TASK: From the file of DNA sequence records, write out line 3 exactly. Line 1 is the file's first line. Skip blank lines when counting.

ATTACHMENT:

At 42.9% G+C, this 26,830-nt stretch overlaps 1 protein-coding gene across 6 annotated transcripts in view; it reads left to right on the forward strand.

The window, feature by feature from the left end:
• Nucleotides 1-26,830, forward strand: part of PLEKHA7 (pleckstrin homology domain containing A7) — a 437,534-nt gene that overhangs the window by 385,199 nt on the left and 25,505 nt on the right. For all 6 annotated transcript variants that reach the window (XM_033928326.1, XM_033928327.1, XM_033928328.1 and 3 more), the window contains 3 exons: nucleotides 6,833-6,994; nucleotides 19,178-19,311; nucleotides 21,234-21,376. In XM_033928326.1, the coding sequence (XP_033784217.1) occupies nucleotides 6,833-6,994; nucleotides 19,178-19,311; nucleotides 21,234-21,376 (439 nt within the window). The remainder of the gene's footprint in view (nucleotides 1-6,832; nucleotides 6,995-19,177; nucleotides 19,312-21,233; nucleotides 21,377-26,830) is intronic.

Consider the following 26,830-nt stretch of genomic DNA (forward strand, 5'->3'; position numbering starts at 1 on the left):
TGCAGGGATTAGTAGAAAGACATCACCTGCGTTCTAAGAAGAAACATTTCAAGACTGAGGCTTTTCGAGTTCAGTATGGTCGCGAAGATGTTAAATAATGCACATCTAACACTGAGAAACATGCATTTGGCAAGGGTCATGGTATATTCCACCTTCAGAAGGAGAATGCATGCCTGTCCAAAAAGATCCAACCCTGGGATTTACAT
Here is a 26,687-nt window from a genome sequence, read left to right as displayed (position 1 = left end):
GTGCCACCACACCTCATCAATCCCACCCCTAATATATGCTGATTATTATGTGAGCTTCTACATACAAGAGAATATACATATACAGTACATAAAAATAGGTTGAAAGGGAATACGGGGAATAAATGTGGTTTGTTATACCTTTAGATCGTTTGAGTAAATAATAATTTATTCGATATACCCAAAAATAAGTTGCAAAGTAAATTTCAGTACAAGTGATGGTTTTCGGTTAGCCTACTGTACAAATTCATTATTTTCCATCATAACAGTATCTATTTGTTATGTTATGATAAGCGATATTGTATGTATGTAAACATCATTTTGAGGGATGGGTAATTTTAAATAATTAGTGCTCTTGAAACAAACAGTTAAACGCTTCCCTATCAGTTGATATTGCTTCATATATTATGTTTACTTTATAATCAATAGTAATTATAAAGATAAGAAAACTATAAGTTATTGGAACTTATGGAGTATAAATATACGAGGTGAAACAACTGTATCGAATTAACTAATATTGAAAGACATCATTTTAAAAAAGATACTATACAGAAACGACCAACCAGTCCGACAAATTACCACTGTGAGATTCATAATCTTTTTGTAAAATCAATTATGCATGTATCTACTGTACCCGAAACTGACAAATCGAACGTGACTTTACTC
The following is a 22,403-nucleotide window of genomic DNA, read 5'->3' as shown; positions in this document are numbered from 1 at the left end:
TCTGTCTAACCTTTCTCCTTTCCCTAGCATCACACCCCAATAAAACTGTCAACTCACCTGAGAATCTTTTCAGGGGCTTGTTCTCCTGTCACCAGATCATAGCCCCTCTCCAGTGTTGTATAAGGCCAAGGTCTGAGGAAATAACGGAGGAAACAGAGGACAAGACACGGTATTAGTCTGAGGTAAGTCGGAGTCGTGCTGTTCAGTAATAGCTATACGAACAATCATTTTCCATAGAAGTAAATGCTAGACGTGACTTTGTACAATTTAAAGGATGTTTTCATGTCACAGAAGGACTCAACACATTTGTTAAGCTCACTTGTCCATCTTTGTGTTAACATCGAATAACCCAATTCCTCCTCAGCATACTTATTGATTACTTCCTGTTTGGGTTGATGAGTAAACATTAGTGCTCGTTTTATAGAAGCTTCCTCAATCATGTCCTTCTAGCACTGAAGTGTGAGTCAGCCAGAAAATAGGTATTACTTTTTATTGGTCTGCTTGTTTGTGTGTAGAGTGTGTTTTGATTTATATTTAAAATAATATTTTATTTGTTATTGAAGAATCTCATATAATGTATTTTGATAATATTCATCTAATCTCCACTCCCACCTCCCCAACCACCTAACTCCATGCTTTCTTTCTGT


• Nucleotides 1-26,830, forward strand: part of PLEKHA7 (pleckstrin homology domain containing A7) — a 437,534-nt gene that overhangs the window by 385,199 nt on the left and 25,505 nt on the right. For all 6 annotated transcript variants that reach the window (XM_033928326.1, XM_033928327.1, XM_033928328.1 and 3 more), the window contains 3 exons: nucleotides 6,833-6,994; nucleotides 19,178-19,311; nucleotides 21,234-21,376. In XM_033928326.1, the coding sequence (XP_033784217.1) occupies nucleotides 6,833-6,994; nucleotides 19,178-19,311; nucleotides 21,234-21,376 (439 nt within the window). The remainder of the gene's footprint in view (nucleotides 1-6,832; nucleotides 6,995-19,177; nucleotides 19,312-21,233; nucleotides 21,377-26,830) is intronic.